Sodium alginate was added in the range of 2-6 % (w/v) to full strength Murashigeand Skoog’s medium (MS) with or without 3 % sucrose. The solutions were supplemented with 0.5 μM Thidiazuron (TDZ) and 2.5 μM indole-3-butyric acid(IBA). A broad spectrum fungicide, Plant preservative mixture (PPM) in a range of 0.3-0.5 % was added to the gel matrix for in vivo experiments. For complexation, different concentrations (25-100 mM) of complexing agent (CaCl2.2H2O) were prepared in liquid MS medium containing the same adjuvents as the sodium alginate matrix but excluding the PPM. Both the solutions were autoclaved separately for 15 min at a pressure of 1.1 kg cm-2 and temperature of 121 ºC after adjusting the pH to 5.8.

Formation of beads:

The beads were formed by dropping explants mixed with sodium alginate solution into CaCl2.2H2O in a flask, placed on an orbital shaker at 80 rpm. The resulting beads (0.5-0.8 cm in diameter) containing the entrapped nodal segments were left in the calcium chloride solution for 30 min for complexation. These were retrieved using a nylon mesh and the traces of calcium chloride was removed by washing with sterilized distilled water.

Propagation through alginate encapsulation of axillary buds of Cannabis sativa L. — an important medicinal plant

Cannabis sativa L. (Cannabaceae) is an important medicinal plant well known for its pharmacologic and therapeutic potency. Because of allogamous nature of this species, it is difficult to maintain its potency and efficacy if grown from the seeds. Therefore, chemical profile-based screening, selection of high yielding elite clones and their propagation using biotechnological tools is the most suitable way to maintain their genetic lines. In this regard, we report a simple and efficient method for the in vitro propagation of a screened and selected high yielding drug type variety of Cannabis sativa, MX-1 using synthetic seed technology. Axillary buds of Cannabis sativa isolated from aseptic multiple shoot cultures were successfully encapsulated in calcium alginate beads. The best gel complexation was achieved using 5 % sodium alginate with 50 mM CaCl2.2H2O. Regrowth and conversion after encapsulation was evaluated both under in vitro and in vivo conditions on different planting substrates. The addition of antimicrobial substance — Plant Preservative Mixture (PPM) had a positive effect on overall plantlet development. Encapsulated explants exhibited the best regrowth and conversion frequency on Murashige and Skoog medium supplemented with thidiazuron (TDZ 0.5 μM) and PPM (0.075 %) under in vitro conditions. Under in vivo conditions, 100 % conversion of encapsulated explants was obtained on 1:1 potting mix- fertilome with coco natural growth medium, moistened with full strength MS medium without TDZ, supplemented with 3 % sucrose and 0.5 % PPM. Plantlets regenerated from the encapsulated explants were hardened off and successfully transferred to the soil. These plants are selected to be used in mass cultivation for the production of biomass as a starting material for the isolation of THC as a bulk active pharmaceutical.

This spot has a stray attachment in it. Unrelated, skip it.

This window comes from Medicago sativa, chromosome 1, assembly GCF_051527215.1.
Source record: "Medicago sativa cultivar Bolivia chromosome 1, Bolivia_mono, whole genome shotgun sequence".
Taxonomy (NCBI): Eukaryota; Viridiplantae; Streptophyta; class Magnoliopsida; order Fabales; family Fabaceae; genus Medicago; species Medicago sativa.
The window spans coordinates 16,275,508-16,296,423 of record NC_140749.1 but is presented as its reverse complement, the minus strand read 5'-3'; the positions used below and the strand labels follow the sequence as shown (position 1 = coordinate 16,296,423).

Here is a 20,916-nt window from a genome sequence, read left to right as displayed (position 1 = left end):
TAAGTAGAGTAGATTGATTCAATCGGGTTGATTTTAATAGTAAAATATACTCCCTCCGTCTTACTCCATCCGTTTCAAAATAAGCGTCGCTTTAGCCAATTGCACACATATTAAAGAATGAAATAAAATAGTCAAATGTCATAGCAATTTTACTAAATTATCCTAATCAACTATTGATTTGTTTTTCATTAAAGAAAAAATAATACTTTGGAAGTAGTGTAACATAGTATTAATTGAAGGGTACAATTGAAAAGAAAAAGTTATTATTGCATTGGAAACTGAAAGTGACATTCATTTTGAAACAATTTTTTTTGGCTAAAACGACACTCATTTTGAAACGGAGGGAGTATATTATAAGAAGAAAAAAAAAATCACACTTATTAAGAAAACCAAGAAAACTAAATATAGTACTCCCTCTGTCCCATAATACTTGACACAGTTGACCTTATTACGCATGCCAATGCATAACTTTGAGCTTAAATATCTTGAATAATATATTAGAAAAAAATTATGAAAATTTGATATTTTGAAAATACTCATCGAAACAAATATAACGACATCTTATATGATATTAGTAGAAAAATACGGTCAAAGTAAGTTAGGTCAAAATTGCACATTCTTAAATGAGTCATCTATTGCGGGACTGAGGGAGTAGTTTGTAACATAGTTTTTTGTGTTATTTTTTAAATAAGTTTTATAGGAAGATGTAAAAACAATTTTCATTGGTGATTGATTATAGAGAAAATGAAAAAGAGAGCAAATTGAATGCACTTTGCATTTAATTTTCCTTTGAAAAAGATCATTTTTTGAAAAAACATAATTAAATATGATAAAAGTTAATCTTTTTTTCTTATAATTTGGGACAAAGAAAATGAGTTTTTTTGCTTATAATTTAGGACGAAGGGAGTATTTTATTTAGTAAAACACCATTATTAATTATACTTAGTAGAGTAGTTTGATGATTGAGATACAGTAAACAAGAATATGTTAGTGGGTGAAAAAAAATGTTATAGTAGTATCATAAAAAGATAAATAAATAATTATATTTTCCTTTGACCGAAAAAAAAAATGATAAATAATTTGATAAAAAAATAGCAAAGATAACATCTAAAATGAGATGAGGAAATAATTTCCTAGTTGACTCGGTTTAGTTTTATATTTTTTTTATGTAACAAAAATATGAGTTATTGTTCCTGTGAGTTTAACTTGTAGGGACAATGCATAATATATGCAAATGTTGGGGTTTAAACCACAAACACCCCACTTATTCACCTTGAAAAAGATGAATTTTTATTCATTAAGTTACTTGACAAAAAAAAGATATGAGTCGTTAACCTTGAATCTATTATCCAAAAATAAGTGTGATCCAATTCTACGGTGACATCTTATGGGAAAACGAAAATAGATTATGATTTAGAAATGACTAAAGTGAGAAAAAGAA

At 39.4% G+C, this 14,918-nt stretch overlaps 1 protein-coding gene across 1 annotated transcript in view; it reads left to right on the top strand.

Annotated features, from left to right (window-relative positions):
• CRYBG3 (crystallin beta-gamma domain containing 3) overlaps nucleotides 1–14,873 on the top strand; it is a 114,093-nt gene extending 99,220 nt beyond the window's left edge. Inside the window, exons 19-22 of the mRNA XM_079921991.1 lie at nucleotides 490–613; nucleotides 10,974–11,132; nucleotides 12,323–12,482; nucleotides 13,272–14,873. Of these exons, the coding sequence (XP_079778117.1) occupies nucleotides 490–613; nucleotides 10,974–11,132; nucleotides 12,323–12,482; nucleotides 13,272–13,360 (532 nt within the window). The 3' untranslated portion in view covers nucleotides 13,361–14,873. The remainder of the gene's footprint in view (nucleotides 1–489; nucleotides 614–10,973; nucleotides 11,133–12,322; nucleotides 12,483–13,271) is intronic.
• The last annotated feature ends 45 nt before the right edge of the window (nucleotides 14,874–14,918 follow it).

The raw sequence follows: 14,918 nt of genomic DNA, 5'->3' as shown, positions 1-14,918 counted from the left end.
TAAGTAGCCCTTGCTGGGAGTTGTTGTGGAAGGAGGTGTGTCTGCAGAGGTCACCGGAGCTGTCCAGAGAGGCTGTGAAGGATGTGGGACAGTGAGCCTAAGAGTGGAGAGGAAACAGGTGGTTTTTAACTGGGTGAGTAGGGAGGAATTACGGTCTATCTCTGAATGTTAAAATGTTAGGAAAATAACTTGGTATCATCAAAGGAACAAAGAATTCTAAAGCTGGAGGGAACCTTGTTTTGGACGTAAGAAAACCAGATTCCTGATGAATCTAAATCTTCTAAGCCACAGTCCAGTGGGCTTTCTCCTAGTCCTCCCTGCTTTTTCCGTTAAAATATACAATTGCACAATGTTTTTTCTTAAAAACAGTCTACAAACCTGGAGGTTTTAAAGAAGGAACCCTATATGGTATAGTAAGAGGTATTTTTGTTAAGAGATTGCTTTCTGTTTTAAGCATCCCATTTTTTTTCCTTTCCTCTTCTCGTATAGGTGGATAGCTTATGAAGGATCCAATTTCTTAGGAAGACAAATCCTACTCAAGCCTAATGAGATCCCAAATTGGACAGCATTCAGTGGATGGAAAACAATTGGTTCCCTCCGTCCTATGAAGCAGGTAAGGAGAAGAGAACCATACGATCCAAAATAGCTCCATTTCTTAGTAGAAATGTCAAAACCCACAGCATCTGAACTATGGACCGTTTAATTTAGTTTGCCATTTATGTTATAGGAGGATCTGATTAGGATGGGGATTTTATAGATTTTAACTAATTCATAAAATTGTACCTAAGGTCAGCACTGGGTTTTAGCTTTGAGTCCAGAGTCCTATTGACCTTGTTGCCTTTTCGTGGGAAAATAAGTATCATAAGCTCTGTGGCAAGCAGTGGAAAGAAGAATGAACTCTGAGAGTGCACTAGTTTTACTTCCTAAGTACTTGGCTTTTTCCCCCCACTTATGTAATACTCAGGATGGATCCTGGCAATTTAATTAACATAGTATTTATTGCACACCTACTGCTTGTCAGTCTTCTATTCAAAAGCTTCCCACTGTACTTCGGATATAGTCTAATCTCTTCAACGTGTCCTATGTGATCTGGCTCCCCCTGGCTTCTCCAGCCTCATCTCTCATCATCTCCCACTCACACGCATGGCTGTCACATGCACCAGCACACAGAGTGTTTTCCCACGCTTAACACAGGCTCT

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Selected References

These references are in PubMed. This may not be the complete list of references from this article.